end-of-life care

n.
The network of medical and support services, including palliative care, hospice, psychological counseling, and legal assistance, provided to individuals in the last stages of a terminal illness.

end-of-life care

(end līf kār)
Multidimensional and multidisciplinary physical, emotional, and spiritual care of the patient with terminal illness, including support of family and caregivers.

end-of-life care

Supportive care for the dying. Such care includes invasive interventions such as advanced cardiac life support, or supportive interventions, such as educational, emotional, physical, or social assistance to the terminally ill and their families and significant others.
See also: care
References in periodicals archive ?
Houston Hospice, a nonprofit organization, has been providing end-of-life care to Houston and surrounding communities since 1980.
VITAS provides quality, compassionate end-of-life care for adult and pediatric patients with a wide range of life-limiting illnesses, including but not limited to cancer, heart disease, stroke, lung disease, liver disease, kidney disease, multiple sclerosis, ALS, Alzheimer's, Parkinson's and AIDS.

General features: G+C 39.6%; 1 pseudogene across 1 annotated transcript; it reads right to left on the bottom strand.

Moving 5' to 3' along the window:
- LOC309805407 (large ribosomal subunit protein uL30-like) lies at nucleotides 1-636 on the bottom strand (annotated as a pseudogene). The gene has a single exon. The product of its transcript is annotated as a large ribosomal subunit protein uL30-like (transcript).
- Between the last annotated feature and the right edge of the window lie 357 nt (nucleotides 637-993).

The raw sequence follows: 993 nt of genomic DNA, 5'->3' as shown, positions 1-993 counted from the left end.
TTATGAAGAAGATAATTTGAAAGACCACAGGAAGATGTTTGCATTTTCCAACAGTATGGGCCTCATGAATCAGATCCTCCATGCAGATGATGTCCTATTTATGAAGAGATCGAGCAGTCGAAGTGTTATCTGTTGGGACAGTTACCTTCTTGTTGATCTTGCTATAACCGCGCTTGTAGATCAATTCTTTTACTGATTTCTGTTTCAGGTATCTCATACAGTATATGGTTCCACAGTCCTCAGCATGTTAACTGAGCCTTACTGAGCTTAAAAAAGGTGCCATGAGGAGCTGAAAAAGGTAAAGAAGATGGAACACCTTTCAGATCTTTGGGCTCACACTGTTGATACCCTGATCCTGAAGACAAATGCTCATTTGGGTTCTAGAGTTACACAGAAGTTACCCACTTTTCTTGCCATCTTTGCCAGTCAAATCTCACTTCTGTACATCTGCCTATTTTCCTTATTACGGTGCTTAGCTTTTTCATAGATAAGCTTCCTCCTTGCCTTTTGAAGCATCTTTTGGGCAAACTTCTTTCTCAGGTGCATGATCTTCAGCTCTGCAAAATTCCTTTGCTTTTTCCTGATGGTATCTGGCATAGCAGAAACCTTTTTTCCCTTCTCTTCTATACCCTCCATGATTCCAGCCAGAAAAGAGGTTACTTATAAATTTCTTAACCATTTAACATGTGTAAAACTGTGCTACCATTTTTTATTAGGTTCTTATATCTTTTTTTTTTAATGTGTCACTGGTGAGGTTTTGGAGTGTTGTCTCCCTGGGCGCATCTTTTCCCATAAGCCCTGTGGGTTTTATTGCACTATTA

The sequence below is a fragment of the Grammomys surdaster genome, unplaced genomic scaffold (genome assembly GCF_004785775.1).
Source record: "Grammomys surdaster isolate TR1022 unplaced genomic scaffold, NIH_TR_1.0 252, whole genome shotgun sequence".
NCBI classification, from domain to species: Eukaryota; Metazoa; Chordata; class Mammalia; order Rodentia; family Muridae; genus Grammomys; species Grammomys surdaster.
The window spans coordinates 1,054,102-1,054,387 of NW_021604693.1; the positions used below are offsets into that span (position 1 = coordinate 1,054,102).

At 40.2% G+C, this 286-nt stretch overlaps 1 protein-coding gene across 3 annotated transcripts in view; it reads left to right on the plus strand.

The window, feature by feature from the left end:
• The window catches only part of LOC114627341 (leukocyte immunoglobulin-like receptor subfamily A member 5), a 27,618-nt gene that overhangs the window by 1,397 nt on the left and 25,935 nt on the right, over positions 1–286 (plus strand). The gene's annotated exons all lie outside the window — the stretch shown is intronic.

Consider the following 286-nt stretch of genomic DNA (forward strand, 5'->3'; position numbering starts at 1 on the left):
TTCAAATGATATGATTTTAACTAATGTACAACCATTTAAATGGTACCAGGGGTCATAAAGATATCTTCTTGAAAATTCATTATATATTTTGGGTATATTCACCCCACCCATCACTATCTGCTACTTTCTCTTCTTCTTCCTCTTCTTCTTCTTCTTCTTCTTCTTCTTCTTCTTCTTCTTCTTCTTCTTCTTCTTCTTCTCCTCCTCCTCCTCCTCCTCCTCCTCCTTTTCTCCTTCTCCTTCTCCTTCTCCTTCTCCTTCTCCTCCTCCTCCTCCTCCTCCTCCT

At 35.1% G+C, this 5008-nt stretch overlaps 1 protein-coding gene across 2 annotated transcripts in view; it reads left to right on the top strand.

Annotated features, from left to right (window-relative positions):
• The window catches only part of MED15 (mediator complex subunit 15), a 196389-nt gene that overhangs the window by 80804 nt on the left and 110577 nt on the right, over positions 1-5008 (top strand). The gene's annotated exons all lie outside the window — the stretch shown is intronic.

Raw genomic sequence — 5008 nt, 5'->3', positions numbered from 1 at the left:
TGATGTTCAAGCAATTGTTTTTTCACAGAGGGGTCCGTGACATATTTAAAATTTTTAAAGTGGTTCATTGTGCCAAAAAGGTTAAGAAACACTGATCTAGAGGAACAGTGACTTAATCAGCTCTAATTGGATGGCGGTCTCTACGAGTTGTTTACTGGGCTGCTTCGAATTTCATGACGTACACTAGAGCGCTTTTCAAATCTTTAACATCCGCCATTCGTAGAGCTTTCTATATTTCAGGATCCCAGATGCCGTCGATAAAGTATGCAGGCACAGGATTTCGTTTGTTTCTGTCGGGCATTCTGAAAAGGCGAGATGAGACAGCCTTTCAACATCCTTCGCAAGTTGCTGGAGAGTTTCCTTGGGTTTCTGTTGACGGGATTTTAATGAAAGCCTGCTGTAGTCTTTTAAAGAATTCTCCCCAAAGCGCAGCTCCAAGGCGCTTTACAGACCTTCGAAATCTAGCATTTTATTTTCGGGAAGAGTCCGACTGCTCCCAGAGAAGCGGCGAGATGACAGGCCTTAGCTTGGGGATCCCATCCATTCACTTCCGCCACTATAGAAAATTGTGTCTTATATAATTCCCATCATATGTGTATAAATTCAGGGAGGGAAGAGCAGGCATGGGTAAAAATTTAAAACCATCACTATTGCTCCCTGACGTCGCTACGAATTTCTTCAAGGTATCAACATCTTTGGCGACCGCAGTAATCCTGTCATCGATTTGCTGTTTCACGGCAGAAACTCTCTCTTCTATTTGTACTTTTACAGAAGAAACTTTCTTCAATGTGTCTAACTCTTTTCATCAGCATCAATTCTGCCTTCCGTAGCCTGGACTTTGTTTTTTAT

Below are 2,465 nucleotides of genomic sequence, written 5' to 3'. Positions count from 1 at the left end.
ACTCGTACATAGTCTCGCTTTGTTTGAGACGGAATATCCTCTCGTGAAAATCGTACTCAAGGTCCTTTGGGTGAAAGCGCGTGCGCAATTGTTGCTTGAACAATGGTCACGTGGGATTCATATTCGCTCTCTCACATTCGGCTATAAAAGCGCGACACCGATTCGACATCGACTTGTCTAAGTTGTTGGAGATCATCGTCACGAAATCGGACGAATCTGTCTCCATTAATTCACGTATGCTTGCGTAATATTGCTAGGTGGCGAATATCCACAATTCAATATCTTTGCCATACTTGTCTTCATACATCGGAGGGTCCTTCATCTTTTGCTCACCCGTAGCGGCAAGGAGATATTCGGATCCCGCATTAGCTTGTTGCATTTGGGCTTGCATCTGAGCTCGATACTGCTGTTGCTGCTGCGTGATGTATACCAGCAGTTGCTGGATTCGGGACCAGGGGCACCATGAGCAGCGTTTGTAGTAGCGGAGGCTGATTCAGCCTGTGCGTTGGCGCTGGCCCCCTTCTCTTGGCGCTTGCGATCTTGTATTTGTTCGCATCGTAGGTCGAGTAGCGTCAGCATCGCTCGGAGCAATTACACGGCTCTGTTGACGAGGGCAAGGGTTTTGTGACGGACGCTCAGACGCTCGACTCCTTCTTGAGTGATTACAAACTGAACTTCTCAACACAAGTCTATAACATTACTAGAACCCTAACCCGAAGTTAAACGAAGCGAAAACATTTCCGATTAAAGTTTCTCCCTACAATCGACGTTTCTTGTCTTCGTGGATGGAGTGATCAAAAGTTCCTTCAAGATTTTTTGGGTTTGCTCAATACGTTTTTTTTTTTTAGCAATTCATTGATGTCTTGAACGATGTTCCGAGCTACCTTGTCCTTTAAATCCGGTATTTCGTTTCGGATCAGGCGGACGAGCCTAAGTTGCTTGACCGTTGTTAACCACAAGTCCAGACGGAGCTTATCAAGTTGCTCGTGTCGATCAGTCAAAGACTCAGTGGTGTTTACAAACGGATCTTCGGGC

They are truly passionate about end-of-life care and are determined to make a difference in the lives they touch.
In addition to its work on behalf of end-of-life care in the U.
Wonders & Worries -- $25,000 for its family psychosocial support program for end-of-life care.
He was one of three co-editors of 20 Common Problems in End-of-Life Care, the definitive text on hospice and palliative medicine on which 19 VITAS experts collaborated.
The 2006 program focuses on supporting philanthropic initiatives that target depression, childhood health (oral health and obesity, including diabetes) and end-of-life care.
Using a $125,000 grant from the Highmark Foundation, Highmark Blue Cross Blue Shield, 10 local nursing facilities, physicians, and the Rand Center to Improve Care of the Dying, helped area facilities developed programs to help improve end-of-life care.
The Women's Development Institute International received a $35,000 grant to support its end-of-life care awareness program for the Asian-American community around Abington, Pa.
MINNEAPOLIS -- MINNEAPOLIS, March 12 /PRNewswire/ -- Medical Alley, the Minnesota health care trade association, announced that Patricia Drury has joined its Alley Institute as Director of the Minnesota Partnership to Improve End-of-Life Care.
offering a new option of care with previously unavailable services including high-quality respite care to allow families a break from home care; end-of-life care in a supportive, home-like setting where a child may spend their last days; and transitional support between the hospital and home.
WASHINGTON -- The National Hospice and Palliative Care Organization (NHPCO) agreed with some of the findings in a national study on the end-of-life care released by Last Acts today.